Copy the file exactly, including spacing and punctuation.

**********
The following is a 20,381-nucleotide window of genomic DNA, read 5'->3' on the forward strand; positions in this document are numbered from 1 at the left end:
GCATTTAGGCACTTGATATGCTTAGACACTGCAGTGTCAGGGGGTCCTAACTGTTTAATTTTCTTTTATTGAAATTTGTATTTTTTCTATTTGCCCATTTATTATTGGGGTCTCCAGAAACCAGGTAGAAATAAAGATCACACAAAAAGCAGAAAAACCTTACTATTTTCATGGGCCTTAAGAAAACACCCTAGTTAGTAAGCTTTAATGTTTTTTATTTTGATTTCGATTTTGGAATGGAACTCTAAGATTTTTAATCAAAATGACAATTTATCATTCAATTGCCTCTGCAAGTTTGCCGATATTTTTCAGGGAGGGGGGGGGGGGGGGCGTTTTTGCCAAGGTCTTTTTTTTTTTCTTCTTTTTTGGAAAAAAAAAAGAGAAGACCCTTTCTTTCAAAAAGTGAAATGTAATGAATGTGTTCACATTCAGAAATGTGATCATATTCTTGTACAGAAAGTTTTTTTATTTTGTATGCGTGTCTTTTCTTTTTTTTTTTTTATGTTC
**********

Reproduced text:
The following is a 20,381-nucleotide window of genomic DNA, read 5'->3' on the forward strand; positions in this document are numbered from 1 at the left end:
GCATTTAGGCACTTGATATGCTTAGACACTGCAGTGTCAGGGGGTCCTAACTGTTTAATTTTCTTTTATTGAAATTTGTATTTTTTCTATTTGCCCATTTATTATTGGGGTCTCCAGAAACCAGGTAGAAATAAAGATCACACAAAAAGCAGAAAAACCTTACTATTTTCATGGGCCTTAAGAAAACACCCTAGTTAGTAAGCTTTAATGTTTTTTATTTTGATTTCGATTTTGGAATGGAACTCTAAGATTTTTAATCAAAATGACAATTTATCATTCAATTGCCTCTGCAAGTTTGCCGATATTTTTCAGGGAGGGGGGGGGGGGGGGCGTTTTTGCCAAGGTCTTTTTTTTTTTCTTCTTTTTTGGAAAAAAAAAAGAGAAGACCCTTTCTTTCAAAAAGTGAAATGTAATGAATGTGTTCACATTCAGAAATGTGATCATATTCTTGTACAGAAAGTTTTTTTATTTTGTATGCGTGTCTTTTCTTTTTTTTTTTTTATGTTC